If in tiny Wales they can do it, why not in India? The difference is not just of size, but also of intent and determination.

The Welsh assembly has achieved what even progressive Sweden has failed to do: parity between the number of men and women elected to it. In the recently elected 60-member Welsh Assembly, there are exactly 30 women and 30 men. The formula that led to this extraordinary parity might not be replicable. But it is worth examining in the light of the amazing spectacle in India of a Bill on women's representation in Parliament that refuses to pass.

The Welsh story is interesting and instructive. Like India, Wales too has women who believe that efforts have to be made to increase the representation of women in the political system. Until 1997, only four Welsh women had ever been elected as members of Parliament. Yet in six years, there has been a dramatic change.

The Welsh women in politics and outside, who were campaigning for greater representation were not entirely convinced by the system adopted by the Labour Party in the 1997 elections. Here, through a system of all-women short lists, 120 women were elected to Parliament. The Welsh women argued that this might not be the most stable or sustainable system. Instead, they came up with the idea of "twinning". The party pairs two constituencies and ensures that one fields a woman and the other a man. But the allocation of the constituencies between the male and female candidates is left to the local wing of the party. Needless to say, what sounds like a reasonable idea met with stiff resistance. Why should men, who felt they had a God-given right to fight the elections, give away this space to women? Clearly, Welsh men are not very different from their Indian counterparts. But in the end the proposal was voted through by an extremely narrow margin in the Welsh Labour Party's annual conference in 1997.

In 1999, in the first election since the formation of the Welsh Assembly, 42 per cent of Labour party members were women. Since then other parties have followed Labour's example. In the latest elections, half the Liberal Democrats and half the Plaid Cymru members are women. And in the Labour Party, which is in power, the majority of elected members are women - 19 women and 11 men. Not surprisingly, there are also more women in the cabinet - five out of nine. Commentators have said that this development is all the more extraordinary given the deeply patriarchal nature of Welsh society where although many women have worked behind the scenes in politics, they have not managed to break through the party system.

Speaking to The Guardian newspaper, Katherine Rake from the Fawcett Society that has campaigned for greater representation for women in politics, had to this to say about the Welsh experience: "You can transform the political landscape if you're committed to introducing positive measures. In Wales it has become an accepted part of the political process. Because it was a new system, they started with a clean slate. They wanted it to be modern and representative, and part of that is getting women on board. The key here is the fact that the Welsh Assembly was new, the consequence of devolution in the United Kingdom. It was therefore easier to introduce such a measure in that body. But the Welsh Assembly also has only limited powers. Thus, some people have surmised, that such a measure can work there because the stakes are not so high. To have this replicated in Westminster would be a far more difficult task.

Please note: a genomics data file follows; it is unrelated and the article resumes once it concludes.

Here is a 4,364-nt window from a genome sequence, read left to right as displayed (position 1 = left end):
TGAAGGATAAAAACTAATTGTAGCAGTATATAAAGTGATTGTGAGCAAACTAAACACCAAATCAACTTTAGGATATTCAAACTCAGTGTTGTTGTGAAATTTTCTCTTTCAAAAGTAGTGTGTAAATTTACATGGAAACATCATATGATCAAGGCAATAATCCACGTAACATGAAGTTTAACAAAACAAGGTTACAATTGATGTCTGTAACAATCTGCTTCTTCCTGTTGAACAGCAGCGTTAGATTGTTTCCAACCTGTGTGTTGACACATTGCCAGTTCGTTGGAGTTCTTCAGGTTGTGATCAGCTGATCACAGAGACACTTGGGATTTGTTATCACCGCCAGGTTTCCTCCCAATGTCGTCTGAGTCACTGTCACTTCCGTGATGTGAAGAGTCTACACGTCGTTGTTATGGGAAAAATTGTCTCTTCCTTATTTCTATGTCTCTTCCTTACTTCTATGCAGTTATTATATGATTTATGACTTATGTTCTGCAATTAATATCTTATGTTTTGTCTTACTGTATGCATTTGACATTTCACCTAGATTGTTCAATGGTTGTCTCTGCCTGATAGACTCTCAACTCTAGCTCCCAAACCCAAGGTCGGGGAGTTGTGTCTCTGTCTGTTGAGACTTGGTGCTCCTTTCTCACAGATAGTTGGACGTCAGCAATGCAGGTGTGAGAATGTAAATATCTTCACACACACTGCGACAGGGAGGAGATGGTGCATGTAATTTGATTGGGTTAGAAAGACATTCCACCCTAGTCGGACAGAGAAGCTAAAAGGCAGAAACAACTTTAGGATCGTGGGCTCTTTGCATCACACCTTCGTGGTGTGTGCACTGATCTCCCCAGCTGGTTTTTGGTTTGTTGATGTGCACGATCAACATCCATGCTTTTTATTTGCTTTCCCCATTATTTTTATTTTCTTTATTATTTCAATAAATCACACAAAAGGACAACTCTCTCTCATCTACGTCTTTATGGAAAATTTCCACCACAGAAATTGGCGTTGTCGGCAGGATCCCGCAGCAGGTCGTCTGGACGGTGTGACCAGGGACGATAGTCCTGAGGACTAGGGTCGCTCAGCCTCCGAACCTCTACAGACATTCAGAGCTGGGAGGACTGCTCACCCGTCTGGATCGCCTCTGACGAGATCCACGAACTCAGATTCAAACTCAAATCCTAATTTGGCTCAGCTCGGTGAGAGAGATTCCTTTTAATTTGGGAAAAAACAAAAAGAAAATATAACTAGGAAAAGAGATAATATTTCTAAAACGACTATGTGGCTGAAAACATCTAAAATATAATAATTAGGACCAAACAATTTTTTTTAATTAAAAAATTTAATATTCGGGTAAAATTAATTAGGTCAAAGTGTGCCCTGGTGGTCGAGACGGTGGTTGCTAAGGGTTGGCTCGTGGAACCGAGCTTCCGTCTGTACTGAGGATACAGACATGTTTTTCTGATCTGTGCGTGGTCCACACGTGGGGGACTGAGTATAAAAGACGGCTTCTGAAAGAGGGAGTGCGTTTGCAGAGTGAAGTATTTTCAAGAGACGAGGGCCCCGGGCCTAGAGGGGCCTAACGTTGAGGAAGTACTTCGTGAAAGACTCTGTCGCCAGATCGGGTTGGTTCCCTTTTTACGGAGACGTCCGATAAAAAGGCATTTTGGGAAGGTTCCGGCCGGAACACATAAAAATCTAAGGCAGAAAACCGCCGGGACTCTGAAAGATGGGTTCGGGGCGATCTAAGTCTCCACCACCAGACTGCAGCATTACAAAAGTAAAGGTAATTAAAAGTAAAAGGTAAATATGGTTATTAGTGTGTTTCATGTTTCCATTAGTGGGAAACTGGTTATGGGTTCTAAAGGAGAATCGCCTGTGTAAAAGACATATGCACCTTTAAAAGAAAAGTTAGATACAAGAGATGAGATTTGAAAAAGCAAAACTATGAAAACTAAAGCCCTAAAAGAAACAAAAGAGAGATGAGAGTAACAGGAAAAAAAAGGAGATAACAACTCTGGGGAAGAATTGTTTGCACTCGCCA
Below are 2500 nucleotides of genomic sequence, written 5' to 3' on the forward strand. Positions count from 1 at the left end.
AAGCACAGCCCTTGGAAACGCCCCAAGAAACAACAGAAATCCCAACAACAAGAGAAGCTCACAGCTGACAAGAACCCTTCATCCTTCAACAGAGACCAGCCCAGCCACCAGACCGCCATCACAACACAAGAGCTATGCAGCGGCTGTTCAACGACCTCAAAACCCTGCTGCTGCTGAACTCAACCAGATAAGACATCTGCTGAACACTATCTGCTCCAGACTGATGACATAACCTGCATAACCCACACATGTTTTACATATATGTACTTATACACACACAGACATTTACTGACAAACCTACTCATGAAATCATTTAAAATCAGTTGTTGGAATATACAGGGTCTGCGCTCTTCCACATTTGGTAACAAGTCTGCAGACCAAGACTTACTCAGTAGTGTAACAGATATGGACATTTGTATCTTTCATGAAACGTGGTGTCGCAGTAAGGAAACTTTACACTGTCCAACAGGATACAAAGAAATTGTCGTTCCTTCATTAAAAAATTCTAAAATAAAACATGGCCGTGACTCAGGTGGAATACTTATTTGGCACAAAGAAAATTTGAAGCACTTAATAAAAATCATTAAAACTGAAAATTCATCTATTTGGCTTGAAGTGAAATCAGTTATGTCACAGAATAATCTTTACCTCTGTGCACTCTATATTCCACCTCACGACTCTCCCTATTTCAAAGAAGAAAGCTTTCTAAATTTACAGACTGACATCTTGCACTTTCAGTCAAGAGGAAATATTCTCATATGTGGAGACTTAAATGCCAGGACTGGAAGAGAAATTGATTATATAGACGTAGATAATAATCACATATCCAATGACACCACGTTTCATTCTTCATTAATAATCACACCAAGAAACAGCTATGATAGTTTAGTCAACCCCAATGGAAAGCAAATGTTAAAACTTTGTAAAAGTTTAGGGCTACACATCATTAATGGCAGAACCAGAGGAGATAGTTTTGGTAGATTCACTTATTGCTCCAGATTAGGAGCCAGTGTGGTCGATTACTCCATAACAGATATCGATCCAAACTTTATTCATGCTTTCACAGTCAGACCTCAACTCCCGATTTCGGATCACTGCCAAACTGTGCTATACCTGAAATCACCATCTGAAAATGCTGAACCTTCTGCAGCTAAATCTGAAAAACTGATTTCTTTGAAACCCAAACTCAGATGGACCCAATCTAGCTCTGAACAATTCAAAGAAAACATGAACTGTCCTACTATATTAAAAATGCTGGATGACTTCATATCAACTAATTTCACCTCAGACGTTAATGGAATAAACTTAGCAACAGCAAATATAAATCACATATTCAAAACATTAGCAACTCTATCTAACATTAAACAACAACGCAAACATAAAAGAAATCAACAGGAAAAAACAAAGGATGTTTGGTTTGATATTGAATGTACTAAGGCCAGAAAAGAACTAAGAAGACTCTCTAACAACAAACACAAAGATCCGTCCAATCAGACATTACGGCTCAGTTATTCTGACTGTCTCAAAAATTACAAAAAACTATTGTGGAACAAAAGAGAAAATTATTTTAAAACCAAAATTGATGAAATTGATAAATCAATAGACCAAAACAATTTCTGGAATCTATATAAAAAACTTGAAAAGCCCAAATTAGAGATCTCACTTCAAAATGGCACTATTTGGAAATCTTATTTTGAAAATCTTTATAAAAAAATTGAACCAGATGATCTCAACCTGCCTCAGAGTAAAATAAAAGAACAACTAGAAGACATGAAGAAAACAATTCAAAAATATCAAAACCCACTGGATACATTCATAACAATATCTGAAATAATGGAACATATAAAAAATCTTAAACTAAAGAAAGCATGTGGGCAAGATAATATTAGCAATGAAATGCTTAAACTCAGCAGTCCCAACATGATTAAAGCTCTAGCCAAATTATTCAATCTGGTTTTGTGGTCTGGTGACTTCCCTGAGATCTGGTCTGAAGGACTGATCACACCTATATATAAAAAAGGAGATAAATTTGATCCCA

There is a greater chance of mainstreaming women's concerns if there are more women in positions of power from where these concerns can be addressed.
In India, too, bringing about such a change in Parliament is proving virtually impossible. As in Wales, reservation at the panchayat level went through because it was a new system being introduced and panchayats have limited powers. Thus handing over one-third of the seats to women was not considered all that crucial. But even in this system, if reservation had not been introduced at the outset and only thought of later, one is certain that there would have been resistance. Even today, despite reservation, the women who get elected to the do not have the easiest of times dealing with their male counterparts.

The drama being enacted in Parliament over the women's reservation bill has exposed all political parties. Even though the ruling coalition has made several attempts to table the bill, they just do not have the conviction to push it through. Why is there such a desire for consensus on this one bill? Because the ruling group itself is deeply divided and if the Bill is put to the vote, these fissures will become all the more evident.

It is also obvious that a bill promoting power sharing cannot pass because men do not want to share that power. Regardless of what shape the bill finally takes, I personally doubt if it will get through unless the government takes the risk of putting it to the vote. It can, if it wants, ram it through Parliament given the current combination of numbers. But with a general election looming on the horizon, the ruling group will not risk division in its ranks. And thus, even though the Prime Minister has asked the agitated and agitating women to wait until the monsoon - as if the rains will cool tempers and allow reason to return - this pitiful drama will continue to be restaged until the term of this Parliament ends. And then a whole new ball game will begin.

In the final analysis, whether women's representation in politics increases through quotas, or some other measure, there is no guarantee that this in itself will make a difference to the status of women in the country. Everyone knows that. Yet, there is a greater chance of mainstreaming women's concerns if there are more women in positions of power from where these concerns can be addressed.